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Battle Hymn

Battle Hymn

By Trudy Wischemann

One of the beauties of Independence Day is being taken back to the roots of our country, our nationhood. Last week National Public Radio did a piece on “The Battle Hymn of the Republic,” which led to this reverie.

They started with an interview of Tim McGraw, who told of singing the song for his first audition at 12. His performance won him the part he (and his mother) so wanted, which led, of course to his singing career and Thursday night’s performance on the National Mall. But the story of the song itself led me to dig deeper into our country’s history.

“Battle Hymn” was written by a woman, Julia Ward Howe, in 1861 after the election of a pro-emancipation president and the eruption of the Civil War. The words are so familiar now that singing them is like saying the Flag Salute or the Lord’s Prayer. But to hear them read slowly or to examine them on the page is to suddenly find yourself in a deep pool where there is no separation between church and state, where God reigns without regard to man’s rules about voting rights or citizenship, much less who qualifies for those privileges. 

“Mine eyes have seen the glory of the coming of the Lord,” she declares, where God makes wine from the grapes of wrath. When His sword’s fateful lightning is loosed, liberating His truth. And that’s just the first verse. Yikes.

The story of the writing of these lyrics is wonderfully revealing. Julia and her husband Stanley, both reformers (she for women’s rights and abolition, he for the deaf and blind,) were visiting Washington, D.C. Julia and her pastor toured a Union army camp on the Potomac River, where she heard soldiers singing the tribute to John Brown, who had been hanged two years before for the insurrection at Harper’s Ferry (“John Brown’s body lies a-mould’ring in the Grave….”) Her pastor asked Julia to consider writing other words to the rousing music. That night, after returning to her hotel, the words came in the dark. She scribbled them down on a scrap of paper, and sent them to a friend at The Atlantic Monthly, who paid her $5 and published them.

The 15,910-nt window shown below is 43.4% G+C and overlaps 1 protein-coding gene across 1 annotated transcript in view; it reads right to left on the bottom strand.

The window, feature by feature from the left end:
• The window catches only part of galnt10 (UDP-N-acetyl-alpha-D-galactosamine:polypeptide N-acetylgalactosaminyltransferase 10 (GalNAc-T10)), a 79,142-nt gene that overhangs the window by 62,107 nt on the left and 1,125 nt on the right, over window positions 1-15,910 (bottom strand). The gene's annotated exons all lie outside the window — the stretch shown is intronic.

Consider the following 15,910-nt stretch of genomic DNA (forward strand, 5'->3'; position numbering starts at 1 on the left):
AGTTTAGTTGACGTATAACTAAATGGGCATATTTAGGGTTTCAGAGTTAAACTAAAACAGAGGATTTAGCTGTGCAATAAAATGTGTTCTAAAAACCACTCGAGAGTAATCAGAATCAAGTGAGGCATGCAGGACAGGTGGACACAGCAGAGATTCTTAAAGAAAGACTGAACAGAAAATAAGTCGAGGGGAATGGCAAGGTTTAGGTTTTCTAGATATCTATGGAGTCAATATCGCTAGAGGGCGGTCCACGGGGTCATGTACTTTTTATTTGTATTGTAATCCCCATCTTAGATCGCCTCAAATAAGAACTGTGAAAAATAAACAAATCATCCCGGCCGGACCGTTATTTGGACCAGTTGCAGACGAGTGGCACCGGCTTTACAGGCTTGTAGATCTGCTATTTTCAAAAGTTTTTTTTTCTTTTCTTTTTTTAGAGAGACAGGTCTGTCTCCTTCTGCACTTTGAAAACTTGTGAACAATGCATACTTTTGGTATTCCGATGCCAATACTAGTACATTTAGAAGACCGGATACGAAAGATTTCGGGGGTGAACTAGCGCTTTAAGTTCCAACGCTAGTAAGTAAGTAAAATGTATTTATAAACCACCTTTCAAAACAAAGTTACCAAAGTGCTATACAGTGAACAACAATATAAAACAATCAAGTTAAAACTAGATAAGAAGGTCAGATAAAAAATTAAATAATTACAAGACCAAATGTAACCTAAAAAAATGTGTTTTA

Four years later those Union soldiers she emboldened would win emancipation and the right to vote for negroes. But it would be 55 years more before the right to vote for women of any color would be won, not by soldiers but by women taking to the streets and arguing in their kitchens, penning less poetic but eventually more persuasive phrases. Julia Ward Howe was dead by then, as were the other instigators of women’s suffrage: Susan B. Anthony, Elizabeth Cady Stanton, and Lucretia Mott. They lived and worked their entire lives so that you and I, sisters, could vote, without seeing the fruit themselves.

The last verse of “Battle Hymn” rose up and caught me by surprise this year, perhaps because I’ve been preaching. “In the beauty of the lilies,” she starts, “Christ was born across the sea.” The image of a field of lilies rather than a stable in Bethlehem opened my heart. “With a glory in his bosom that transfigures you and me.” Transfiguration: the hope of Easter. And then, this perfect, womanly challenge: “As He died to make men holy, let us live to make men free…” 

Mankind, men and women together, living free and helping others attain their freedom. Isn’t that what we’re really all about as a nation?

Trudy Wischemann is a skeptical patriot who writes. You can send her your favorite verses c/o P.O. Box 1374, Lindsay CA 93247 or visit www.trudysnotesfromhome.blogspot.com and leave a comment there.

This column is not a news article but the opinion of the writer and does not reflect the views of The Foothills Sun-Gazette newspaper.

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About The Author


Trudy Wischemann is a writer and rural advocate. You can send her your messages and ideas c/o P.O. Box 1374, Lindsay CA 93247 or visit www.trudysnotesfromhome.blogspot.com and leave a comment there.

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